Despite last semester’s tuition hike, UTD’s $106 million budget for the 2005 fiscal year is a “scrimp and save” budget – that will require the reallocating funds from administrative sectors to academic departments.
Dubbing it the “keep hope alive” budget, Hobson Wildenthal, executive vice president for academic affairs, says the financial situation is grim, adding the university is faced with several unsolvable problems, given the restricted funding.
Tuition increases from spring and the coming fall will bring in $10 million for the 2005 fiscal year budget. Despite the increase in revenue, expenses exceed income.
“(The funds) have been all chewed up by modest salary increases,” Wildenthal said.
After deducting a federally mandated 15 percent for financial aid, this spring’s hike netted approximately $2.8 million. Wildenthal said $1 million went to pay for health insurance for “research and teaching assistants who were promised to be held harmless,” after the legislature cut funding. The remaining $1.8 million went to a 2 percent mid-year salary raise for the staff.
The faculty’s workload is growing as class sizes increase, Wildenthal said, adding the 15 new faculty positions will be a welcome addition.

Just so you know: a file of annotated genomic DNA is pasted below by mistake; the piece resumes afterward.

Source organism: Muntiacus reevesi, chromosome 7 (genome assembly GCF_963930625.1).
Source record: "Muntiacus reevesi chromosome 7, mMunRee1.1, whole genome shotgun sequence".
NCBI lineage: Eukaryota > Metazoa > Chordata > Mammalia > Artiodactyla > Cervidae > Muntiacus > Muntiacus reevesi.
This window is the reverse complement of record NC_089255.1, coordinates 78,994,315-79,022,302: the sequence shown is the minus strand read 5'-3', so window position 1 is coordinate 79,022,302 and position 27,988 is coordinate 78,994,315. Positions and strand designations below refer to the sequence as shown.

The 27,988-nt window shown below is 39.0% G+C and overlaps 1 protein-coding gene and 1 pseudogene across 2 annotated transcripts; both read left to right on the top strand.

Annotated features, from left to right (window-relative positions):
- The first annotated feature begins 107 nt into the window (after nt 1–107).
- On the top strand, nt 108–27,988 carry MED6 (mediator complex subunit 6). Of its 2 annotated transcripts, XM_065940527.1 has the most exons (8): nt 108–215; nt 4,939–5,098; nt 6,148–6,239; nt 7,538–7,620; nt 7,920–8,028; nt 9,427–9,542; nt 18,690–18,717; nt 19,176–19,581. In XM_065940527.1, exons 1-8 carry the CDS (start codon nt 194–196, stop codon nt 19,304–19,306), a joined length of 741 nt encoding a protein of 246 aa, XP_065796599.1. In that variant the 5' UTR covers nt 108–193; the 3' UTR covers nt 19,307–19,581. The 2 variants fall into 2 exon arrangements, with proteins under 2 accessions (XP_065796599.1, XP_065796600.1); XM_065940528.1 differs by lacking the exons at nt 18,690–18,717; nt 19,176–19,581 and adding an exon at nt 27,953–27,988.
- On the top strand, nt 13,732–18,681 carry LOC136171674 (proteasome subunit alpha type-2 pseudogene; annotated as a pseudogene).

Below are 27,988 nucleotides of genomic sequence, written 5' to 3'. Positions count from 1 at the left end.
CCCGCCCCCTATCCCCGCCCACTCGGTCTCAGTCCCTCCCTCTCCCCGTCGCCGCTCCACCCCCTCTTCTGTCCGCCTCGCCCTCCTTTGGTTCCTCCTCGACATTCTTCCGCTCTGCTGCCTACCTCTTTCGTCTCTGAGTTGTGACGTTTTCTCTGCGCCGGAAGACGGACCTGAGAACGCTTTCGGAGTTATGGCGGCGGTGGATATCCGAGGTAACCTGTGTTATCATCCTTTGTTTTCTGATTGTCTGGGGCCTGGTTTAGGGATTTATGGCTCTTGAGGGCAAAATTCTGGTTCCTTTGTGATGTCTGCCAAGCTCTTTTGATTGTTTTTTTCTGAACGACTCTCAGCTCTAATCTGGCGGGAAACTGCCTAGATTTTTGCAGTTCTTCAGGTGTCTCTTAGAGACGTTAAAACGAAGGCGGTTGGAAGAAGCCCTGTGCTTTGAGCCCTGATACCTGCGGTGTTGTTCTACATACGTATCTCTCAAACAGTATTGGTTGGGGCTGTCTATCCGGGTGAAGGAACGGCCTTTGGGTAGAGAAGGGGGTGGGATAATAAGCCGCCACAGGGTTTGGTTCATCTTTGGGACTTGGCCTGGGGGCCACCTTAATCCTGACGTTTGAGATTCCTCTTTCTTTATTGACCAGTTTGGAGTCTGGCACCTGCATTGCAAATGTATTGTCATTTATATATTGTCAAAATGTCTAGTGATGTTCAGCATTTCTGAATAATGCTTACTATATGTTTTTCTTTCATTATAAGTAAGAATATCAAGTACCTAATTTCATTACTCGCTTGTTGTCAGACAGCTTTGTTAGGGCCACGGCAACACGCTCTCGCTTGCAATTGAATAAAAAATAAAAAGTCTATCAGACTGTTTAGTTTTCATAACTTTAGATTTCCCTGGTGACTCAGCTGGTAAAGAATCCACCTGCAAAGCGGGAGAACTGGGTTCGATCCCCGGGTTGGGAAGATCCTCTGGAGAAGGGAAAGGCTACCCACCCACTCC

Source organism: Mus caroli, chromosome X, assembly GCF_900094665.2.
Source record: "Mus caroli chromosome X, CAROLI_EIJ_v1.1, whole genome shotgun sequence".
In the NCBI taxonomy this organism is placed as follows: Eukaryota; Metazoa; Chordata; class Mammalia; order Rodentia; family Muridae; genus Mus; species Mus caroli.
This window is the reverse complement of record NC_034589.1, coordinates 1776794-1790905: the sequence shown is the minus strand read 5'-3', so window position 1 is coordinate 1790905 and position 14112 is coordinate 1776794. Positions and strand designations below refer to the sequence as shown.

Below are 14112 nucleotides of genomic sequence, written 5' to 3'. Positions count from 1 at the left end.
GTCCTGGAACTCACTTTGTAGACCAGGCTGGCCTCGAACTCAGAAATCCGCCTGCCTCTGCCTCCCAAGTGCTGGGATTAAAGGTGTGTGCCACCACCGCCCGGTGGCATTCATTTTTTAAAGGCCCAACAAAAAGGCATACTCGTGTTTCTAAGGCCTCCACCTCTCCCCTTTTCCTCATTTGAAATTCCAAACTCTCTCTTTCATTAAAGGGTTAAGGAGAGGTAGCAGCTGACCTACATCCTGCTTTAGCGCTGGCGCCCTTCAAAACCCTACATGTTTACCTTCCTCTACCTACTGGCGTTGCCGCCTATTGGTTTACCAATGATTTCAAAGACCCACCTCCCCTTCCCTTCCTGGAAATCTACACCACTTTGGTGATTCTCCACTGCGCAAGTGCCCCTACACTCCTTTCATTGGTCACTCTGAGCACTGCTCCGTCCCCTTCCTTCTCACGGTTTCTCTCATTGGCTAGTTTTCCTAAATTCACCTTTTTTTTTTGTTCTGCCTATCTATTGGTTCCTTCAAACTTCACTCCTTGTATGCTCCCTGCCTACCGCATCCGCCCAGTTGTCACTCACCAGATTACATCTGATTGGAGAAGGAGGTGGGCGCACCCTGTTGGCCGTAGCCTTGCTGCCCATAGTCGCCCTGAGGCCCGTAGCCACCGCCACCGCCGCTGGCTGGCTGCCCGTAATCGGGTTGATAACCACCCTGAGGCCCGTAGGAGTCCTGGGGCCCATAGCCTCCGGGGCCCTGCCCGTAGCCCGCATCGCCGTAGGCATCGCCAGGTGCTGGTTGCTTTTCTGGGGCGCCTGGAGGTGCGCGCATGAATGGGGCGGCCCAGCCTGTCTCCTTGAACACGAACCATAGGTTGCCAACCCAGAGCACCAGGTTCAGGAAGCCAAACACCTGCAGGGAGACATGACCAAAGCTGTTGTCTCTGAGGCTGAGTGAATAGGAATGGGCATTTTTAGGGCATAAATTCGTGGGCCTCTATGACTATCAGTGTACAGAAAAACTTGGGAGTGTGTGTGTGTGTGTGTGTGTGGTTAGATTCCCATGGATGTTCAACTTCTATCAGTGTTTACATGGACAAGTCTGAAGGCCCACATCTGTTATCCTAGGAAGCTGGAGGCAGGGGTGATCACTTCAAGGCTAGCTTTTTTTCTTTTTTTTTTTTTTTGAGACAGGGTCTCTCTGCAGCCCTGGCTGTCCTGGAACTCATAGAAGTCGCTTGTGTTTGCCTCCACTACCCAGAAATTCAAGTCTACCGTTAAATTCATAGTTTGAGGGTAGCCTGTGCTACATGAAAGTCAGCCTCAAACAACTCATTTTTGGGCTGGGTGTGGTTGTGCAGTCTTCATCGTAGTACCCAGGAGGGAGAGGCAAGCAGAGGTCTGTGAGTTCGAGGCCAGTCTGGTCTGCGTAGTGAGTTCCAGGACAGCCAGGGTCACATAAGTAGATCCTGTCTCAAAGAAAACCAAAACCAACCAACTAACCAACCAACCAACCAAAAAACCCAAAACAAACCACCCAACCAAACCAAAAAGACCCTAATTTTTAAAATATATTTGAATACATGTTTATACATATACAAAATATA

The new faculty have been hired for $2.4 million, which will come partially from the last of the tuition increases and partially from this year’s operating budget.
Wildenthal said as funds become available, he hopes to hire more faculty. “We’ve squeezed as much as we can from our $30 million non-academic operations,” Wildenthal said.
Even after all possible measures have been taken, the university will spend $2 million more than it collects in the 2005 fiscal year.
The shortfall will be taken from the university’s approximate $20 million reserve fund.
The deficit to date has been drawn from the University’s reserves account, Wildenthal said, but the money must be returned to the fund.
“The reserve accounts only allow for small oscillations,” Wildenthal said.
While he acknowledged the need for future tuition increases, Wildenthal expects a simultaneous increase in applications for financial aid.
He said 15 percent of the spring semester’s tuition hike went back out in the form of financial aid.
Administrators are looking to the next legislative session for increased appropriations. While the university lost $10 million in the legislature’s last session in what Wildenthal called a “blood bath”- an increase for higher education is “certainly not impossible,” according to Wildenthal.
He hopes the improving economy will lead to increased tax receipts and more money available for higher education.
The most significant factor in obtaining legislative appropriations is a formula based on the university’s enrollment.
“We can’t do anything about that but recruit and teach students. (Commitment to higher education) is a choice we make, and we have to stick by it,” Wildenthal said.